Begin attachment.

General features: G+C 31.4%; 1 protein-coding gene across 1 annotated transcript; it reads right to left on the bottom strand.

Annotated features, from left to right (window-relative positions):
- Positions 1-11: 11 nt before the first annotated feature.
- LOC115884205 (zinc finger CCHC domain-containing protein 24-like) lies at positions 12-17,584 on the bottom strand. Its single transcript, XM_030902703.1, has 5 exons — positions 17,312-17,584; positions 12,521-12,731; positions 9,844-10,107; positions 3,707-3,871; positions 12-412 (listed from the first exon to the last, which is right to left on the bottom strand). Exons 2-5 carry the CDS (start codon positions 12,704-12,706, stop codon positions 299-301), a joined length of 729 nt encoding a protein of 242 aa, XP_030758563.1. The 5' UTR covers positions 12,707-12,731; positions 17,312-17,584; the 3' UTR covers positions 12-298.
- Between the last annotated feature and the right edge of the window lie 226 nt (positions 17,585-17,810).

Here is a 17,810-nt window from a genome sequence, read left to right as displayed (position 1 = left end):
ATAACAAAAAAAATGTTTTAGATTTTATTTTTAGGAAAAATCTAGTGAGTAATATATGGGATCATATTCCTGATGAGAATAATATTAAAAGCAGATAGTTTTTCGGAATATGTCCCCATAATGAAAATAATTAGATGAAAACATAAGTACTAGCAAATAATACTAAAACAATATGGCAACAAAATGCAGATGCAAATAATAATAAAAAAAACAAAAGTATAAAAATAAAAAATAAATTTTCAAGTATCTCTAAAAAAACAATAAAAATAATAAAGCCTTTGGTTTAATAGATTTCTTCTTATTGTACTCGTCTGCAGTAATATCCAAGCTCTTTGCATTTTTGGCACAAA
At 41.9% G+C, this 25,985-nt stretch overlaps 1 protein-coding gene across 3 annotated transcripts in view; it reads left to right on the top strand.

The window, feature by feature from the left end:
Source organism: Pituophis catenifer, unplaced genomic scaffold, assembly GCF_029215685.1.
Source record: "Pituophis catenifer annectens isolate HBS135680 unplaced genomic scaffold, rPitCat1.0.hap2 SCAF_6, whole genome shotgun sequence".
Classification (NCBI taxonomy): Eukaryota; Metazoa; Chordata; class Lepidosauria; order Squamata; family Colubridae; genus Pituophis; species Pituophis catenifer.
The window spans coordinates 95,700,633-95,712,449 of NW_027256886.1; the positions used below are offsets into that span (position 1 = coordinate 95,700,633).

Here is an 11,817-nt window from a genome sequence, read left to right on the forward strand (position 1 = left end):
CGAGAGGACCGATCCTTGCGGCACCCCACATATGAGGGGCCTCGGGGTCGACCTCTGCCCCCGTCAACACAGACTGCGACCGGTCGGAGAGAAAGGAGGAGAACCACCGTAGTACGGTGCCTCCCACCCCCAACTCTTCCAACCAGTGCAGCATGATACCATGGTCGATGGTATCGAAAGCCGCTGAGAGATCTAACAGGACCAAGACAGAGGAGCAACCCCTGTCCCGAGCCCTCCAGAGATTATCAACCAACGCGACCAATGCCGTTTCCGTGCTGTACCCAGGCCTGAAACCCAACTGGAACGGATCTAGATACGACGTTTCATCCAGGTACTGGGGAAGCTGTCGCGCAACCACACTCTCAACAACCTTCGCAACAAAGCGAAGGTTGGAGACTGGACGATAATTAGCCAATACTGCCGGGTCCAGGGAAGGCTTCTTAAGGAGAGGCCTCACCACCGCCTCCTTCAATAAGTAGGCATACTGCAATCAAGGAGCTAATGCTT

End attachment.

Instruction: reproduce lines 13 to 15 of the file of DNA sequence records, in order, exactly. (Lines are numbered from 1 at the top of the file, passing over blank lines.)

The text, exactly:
The window spans coordinates 95,700,633-95,712,449 of NW_027256886.1; the positions used below are offsets into that span (position 1 = coordinate 95,700,633).

Here is an 11,817-nt window from a genome sequence, read left to right on the forward strand (position 1 = left end):
CGAGAGGACCGATCCTTGCGGCACCCCACATATGAGGGGCCTCGGGGTCGACCTCTGCCCCCGTCAACACAGACTGCGACCGGTCGGAGAGAAAGGAGGAGAACCACCGTAGTACGGTGCCTCCCACCCCCAACTCTTCCAACCAGTGCAGCATGATACCATGGTCGATGGTATCGAAAGCCGCTGAGAGATCTAACAGGACCAAGACAGAGGAGCAACCCCTGTCCCGAGCCCTCCAGAGATTATCAACCAACGCGACCAATGCCGTTTCCGTGCTGTACCCAGGCCTGAAACCCAACTGGAACGGATCTAGATACGACGTTTCATCCAGGTACTGGGGAAGCTGTCGCGCAACCACACTCTCAACAACCTTCGCAACAAAGCGAAGGTTGGAGACTGGACGATAATTAGCCAATACTGCCGGGTCCAGGGAAGGCTTCTTAAGGAGAGGCCTCACCACCGCCTCCTTCAATAAGTAGGCATACTGCAATCAAGGAGCTAATGCTT